The white Portuguese sailors can be a rough bunch. They are lewd in public, often abusing the trust of the Japanese as they did the peoples in Mombassa, Cochin, and Macao. Their behavior does not change greatly from on the ships to the land. The Jesuits implore all of us to act as men of God, to respect the Japanese and their customs. The Portuguese sailors’ public drunkenness and heathen behavior does not bring in more Christian converts, only fools parted with their money. Among the Japanese, of course a poor image of foreigners has formed over the years.
Others of us take more care to build connections: Japanese who can provide the best trade deals. To act a nuisance does not make much money on these islands.
On this, I must mention the constable Alfonso. He was recently accused of killing another man’s dog by kicking it, forcing me to intervene and pass quick judgement. Alfonso is friendly enough, but he despises dogs, having been bitten before. He told us as much once, while we worked to unload the ship in Nagasaki harbour. In the event, a price was agreed with the Japanese owner for the loss of his dog. It was a small amount to make him whole. Privately, Alfonso said he is happy the beast is gone; he doesn’t need to watch out for the teeth anymore. I had some of his wages stripped, as a message to the other constables. We must remain in the good graces of our hosts.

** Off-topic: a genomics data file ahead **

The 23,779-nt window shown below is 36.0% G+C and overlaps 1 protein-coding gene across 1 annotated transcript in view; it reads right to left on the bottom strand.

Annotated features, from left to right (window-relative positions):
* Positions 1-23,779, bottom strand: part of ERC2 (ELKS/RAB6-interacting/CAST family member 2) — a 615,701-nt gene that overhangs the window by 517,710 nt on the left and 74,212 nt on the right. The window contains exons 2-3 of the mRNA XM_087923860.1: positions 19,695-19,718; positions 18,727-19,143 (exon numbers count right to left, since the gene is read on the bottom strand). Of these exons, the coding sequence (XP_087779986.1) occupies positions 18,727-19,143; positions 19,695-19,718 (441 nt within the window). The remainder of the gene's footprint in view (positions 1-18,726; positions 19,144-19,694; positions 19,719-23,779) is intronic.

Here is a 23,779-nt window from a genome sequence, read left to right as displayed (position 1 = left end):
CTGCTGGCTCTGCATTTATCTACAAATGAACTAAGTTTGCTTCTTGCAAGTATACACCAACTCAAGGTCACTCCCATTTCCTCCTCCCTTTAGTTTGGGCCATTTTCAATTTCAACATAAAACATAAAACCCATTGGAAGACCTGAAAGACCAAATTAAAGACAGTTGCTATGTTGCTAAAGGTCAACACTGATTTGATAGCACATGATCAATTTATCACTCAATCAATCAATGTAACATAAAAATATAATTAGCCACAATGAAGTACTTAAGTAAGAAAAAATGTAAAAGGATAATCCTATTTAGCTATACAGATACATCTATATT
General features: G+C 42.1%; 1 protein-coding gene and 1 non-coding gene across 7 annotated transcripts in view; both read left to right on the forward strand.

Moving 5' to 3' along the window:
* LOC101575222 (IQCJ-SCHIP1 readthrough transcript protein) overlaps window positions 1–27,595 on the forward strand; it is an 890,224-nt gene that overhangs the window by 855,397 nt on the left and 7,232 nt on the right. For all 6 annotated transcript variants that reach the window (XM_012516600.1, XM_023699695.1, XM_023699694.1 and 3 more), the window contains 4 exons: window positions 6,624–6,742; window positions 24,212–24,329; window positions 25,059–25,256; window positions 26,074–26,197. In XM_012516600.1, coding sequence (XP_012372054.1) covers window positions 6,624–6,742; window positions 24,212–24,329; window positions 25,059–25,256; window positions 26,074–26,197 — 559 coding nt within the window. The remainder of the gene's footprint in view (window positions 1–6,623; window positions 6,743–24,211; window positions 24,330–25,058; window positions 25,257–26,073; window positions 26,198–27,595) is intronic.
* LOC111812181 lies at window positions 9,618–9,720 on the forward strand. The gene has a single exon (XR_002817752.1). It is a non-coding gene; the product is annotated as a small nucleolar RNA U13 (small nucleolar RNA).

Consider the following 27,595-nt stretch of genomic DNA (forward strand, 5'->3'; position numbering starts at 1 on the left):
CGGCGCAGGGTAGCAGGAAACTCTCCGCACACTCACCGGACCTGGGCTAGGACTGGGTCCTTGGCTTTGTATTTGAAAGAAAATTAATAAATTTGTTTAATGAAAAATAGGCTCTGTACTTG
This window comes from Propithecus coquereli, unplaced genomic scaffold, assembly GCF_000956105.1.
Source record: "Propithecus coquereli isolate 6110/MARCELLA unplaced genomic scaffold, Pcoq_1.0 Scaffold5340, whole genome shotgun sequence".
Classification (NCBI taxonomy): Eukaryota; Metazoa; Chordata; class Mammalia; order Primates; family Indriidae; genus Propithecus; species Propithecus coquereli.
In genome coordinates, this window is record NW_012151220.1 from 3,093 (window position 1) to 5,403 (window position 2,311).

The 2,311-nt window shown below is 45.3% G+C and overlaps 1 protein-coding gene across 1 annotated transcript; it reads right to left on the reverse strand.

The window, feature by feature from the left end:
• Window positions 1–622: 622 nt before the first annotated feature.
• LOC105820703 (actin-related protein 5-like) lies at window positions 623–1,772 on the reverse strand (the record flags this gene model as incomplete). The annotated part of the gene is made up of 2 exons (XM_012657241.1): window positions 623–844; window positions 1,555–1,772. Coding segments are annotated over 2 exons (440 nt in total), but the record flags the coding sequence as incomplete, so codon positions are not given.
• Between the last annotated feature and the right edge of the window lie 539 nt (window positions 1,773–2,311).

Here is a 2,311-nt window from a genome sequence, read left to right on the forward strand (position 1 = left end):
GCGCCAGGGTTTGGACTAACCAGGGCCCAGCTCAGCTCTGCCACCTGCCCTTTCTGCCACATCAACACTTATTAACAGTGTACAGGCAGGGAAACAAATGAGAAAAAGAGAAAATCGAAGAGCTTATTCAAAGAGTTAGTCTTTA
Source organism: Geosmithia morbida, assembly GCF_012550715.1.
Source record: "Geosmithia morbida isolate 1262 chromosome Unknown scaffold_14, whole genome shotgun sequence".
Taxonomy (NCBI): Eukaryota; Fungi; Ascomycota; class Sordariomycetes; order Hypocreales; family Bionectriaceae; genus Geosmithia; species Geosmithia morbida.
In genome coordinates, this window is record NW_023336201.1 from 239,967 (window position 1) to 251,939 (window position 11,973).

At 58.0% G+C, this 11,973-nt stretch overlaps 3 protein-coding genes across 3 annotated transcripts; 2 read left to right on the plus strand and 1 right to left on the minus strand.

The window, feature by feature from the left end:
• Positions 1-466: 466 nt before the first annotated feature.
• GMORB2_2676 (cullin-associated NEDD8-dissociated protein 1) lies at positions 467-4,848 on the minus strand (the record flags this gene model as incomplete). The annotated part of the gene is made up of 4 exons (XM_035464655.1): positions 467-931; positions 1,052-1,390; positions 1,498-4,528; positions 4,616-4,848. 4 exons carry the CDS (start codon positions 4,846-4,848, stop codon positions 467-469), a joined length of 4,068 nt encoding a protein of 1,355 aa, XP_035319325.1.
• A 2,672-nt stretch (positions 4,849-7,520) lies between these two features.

Translators are a godsend in Nagasaki. We have been introduced to a group of Christian men and women who act as language tutors and guides. They pay special attention to sailors who have patience, and coin. These people belong to the Church, having been converted by missionaries over the past 30 years. As such, they are honest and goodly in their dealings with us. Polite but curious of the lascarim and Africans in my crew, these Christians take special effort to converse with them and ask questions of their background. No hatred of men with dark skin is in their hearts; we relax around them. Much curiousness is about my position as a ship captain, something Nagasaki does not see often. Their term for us is kurobo, or black man. If it means we are granted kindness the white men cannot stand to offer, we can stand it.
A most interesting people.